Update- Abandoned- Spend Some Time in the Aguirre State Forest
1/21 update- Trails are not on good shape at all. Partially usable.
One of the things I love about Puerto Rico is that it is so diverse. Rain forests, dry forests and everything in between … like a mangrove forest. The Bosque Estatal Aguirre (or Aguirre State Forest) in Guayama is a mangrove forest that has walking paths, and areas for bird watching. This protected natural area is a nice place to spend some time exploring the marshy shores.
The town of Guayama is located on the south coast of Puerto Rico, on the east end. The area is warm and dry, and perfectly situated for lots of shore birds and marine animals. The Aguirre State Forest is a preserve that is managed by the Department of Natural Resources of Puerto Rico (Departmento de Recursos Naturales y Ambientales or DRNA). It is over 2000 acres of mangrove forest, little salt water lagoons, and marshy area.
We have been to this nature reserve a few times. We enjoy walking the paths, watching the birds, and taking photos. As there is no map provided by the DRNA, it is a little bit confusing. Basically, there are two trails.
According to the sign at the trail head, the trail to the right of the “Welcome to the Aguirre Forest” sign is an “interpretive trail”, so we decided to start with that one. Unfortunately, there were no “interpretive” signs on the trail, other than arrows that indicated which way to go. We followed the trail and saw a million crabs and lizards (and mosquitoes!) along the trail. We eventually got to a look-out tower, but there is no real view from the tower. I guess the intention of the tower is for bird-watching.
If you continue on the trail beyond the tower, you will come to the best part — the boardwalk. The boardwalk takes you through the swampy mangrove marshes. The water is an odd orange/brown color in spots, and dark brown in others. It also has a nice platform that opens onto a lagoon, where all sorts of birds come and go. When we got there, we heard a racket which turned out to be about 40 white egrets. The flock was really impressive, though they were photo-shy and would fly away when approached.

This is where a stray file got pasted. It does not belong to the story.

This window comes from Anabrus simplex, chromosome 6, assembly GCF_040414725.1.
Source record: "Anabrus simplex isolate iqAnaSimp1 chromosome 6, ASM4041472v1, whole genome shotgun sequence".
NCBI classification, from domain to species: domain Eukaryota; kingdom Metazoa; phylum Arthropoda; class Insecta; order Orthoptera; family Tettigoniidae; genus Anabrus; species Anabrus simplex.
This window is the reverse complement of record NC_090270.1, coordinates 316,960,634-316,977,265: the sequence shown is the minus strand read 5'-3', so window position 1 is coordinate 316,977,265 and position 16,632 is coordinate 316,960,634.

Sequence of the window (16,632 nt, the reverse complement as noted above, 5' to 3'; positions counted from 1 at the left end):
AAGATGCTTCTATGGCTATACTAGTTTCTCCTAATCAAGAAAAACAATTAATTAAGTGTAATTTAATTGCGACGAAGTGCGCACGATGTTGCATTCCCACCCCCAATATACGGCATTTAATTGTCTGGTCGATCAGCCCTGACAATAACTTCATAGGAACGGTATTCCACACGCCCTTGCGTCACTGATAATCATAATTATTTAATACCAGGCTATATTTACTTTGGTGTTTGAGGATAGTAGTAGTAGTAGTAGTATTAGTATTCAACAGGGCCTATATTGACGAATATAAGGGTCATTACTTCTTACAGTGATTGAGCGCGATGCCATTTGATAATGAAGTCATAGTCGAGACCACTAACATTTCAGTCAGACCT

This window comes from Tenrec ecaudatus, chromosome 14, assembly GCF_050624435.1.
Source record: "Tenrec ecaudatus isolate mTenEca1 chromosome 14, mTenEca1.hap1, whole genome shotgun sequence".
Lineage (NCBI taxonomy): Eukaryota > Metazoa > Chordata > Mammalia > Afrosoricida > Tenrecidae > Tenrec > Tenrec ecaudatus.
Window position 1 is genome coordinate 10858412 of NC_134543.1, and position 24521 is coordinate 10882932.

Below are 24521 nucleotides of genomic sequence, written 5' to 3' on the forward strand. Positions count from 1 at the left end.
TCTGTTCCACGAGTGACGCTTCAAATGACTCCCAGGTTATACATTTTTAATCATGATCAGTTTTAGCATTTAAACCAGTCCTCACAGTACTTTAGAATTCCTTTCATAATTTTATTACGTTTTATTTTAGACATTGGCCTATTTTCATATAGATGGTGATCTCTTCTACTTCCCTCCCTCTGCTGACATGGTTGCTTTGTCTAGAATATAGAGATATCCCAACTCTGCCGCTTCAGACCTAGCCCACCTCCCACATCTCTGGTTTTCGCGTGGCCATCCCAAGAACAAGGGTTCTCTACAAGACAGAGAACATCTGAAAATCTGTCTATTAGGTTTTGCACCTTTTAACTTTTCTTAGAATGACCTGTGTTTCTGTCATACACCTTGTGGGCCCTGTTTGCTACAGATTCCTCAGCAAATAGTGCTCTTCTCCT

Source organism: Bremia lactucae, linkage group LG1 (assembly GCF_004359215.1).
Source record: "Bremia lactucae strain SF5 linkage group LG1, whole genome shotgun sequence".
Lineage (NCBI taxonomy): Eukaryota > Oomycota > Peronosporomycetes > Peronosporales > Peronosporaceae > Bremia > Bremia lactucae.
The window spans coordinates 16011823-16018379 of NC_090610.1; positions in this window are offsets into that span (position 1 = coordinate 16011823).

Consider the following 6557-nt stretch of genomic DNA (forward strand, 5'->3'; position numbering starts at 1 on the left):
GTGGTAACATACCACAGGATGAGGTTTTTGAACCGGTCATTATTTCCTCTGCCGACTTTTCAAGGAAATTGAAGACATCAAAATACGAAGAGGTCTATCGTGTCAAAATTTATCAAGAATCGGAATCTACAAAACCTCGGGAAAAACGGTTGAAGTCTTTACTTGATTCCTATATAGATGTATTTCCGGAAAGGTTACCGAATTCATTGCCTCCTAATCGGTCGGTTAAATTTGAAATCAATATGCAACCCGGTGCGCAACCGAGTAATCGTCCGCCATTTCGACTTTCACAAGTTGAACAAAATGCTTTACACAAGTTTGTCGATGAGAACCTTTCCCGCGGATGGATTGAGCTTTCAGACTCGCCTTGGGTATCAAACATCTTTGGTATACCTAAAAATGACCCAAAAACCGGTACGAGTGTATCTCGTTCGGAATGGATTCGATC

On the way back, we tried a few of the other paths we found (also marked as “interpretive trails”), but they we swampy, so we decided against continuing on them. I assume the ones on the south side go to the old camping area (now in disrepair, though there are some covered pavilions you can use to have a picnic lunch). I believe the trail on the south side (to the far left of the “Welcome” sign) also go to the defunct camping area (we gave up when it got too muddy). There are signs that indicate that there were floating kayak platforms at one time. Those platforms are gone, though I am sure someone could find a way to launch a kayak if they really wanted to.
While not perfect, this Forest Reserve is still a nice place for a walk, and a great place to bird-watch. Just wear insect repellent, as the mosquitoes are killer!
There is no fee to access the forest. Parking is in the dirt lot on the side of the road.
The forest is “open” during daylight hours.
Bring water, insect repellent, and sunscreen.
Allow a couple of hours to walk around, more if you’re bird-watching or having a picnic lunch.
The parking area and trailheads are on Road 7710 at KM 2.6 in Guayama.
Click on a placename below to view the location on Google Maps ...
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